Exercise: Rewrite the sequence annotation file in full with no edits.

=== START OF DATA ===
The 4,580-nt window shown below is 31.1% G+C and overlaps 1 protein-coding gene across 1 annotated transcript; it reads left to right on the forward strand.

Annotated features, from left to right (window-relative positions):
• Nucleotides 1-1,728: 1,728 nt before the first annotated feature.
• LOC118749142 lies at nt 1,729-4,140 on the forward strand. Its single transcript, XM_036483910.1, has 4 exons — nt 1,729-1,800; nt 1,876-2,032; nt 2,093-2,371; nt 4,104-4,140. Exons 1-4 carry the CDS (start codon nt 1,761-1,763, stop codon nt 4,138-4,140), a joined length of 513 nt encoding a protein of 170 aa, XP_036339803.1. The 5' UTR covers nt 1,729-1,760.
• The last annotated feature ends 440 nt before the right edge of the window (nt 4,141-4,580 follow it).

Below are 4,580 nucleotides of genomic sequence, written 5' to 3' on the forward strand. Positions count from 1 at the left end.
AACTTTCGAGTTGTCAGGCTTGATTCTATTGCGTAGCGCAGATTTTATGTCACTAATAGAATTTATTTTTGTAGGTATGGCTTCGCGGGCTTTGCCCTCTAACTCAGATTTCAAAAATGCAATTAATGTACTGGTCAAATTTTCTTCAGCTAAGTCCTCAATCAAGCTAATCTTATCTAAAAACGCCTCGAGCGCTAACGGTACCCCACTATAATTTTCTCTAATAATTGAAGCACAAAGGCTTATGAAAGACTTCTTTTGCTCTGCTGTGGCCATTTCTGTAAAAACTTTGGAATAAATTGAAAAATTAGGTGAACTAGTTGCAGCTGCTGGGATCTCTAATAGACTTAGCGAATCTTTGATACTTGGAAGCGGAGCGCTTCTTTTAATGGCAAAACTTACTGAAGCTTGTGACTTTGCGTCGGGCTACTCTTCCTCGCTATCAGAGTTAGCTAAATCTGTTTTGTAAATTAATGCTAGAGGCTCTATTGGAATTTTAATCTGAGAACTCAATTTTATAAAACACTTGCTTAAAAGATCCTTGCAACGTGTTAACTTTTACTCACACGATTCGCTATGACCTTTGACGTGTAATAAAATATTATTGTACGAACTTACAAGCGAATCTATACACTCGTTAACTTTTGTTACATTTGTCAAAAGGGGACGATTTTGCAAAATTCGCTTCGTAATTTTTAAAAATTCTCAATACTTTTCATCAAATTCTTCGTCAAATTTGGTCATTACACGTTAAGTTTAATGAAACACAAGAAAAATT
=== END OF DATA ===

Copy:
The 4,580-nt window shown below is 31.1% G+C and overlaps 1 protein-coding gene across 1 annotated transcript; it reads left to right on the forward strand.

Annotated features, from left to right (window-relative positions):
• Nucleotides 1-1,728: 1,728 nt before the first annotated feature.
• LOC118749142 lies at nt 1,729-4,140 on the forward strand. Its single transcript, XM_036483910.1, has 4 exons — nt 1,729-1,800; nt 1,876-2,032; nt 2,093-2,371; nt 4,104-4,140. Exons 1-4 carry the CDS (start codon nt 1,761-1,763, stop codon nt 4,138-4,140), a joined length of 513 nt encoding a protein of 170 aa, XP_036339803.1. The 5' UTR covers nt 1,729-1,760.
• The last annotated feature ends 440 nt before the right edge of the window (nt 4,141-4,580 follow it).

Below are 4,580 nucleotides of genomic sequence, written 5' to 3' on the forward strand. Positions count from 1 at the left end.
AACTTTCGAGTTGTCAGGCTTGATTCTATTGCGTAGCGCAGATTTTATGTCACTAATAGAATTTATTTTTGTAGGTATGGCTTCGCGGGCTTTGCCCTCTAACTCAGATTTCAAAAATGCAATTAATGTACTGGTCAAATTTTCTTCAGCTAAGTCCTCAATCAAGCTAATCTTATCTAAAAACGCCTCGAGCGCTAACGGTACCCCACTATAATTTTCTCTAATAATTGAAGCACAAAGGCTTATGAAAGACTTCTTTTGCTCTGCTGTGGCCATTTCTGTAAAAACTTTGGAATAAATTGAAAAATTAGGTGAACTAGTTGCAGCTGCTGGGATCTCTAATAGACTTAGCGAATCTTTGATACTTGGAAGCGGAGCGCTTCTTTTAATGGCAAAACTTACTGAAGCTTGTGACTTTGCGTCGGGCTACTCTTCCTCGCTATCAGAGTTAGCTAAATCTGTTTTGTAAATTAATGCTAGAGGCTCTATTGGAATTTTAATCTGAGAACTCAATTTTATAAAACACTTGCTTAAAAGATCCTTGCAACGTGTTAACTTTTACTCACACGATTCGCTATGACCTTTGACGTGTAATAAAATATTATTGTACGAACTTACAAGCGAATCTATACACTCGTTAACTTTTGTTACATTTGTCAAAAGGGGACGATTTTGCAAAATTCGCTTCGTAATTTTTAAAAATTCTCAATACTTTTCATCAAATTCTTCGTCAAATTTGGTCATTACACGTTAAGTTTAATGAAACACAAGAAAAATT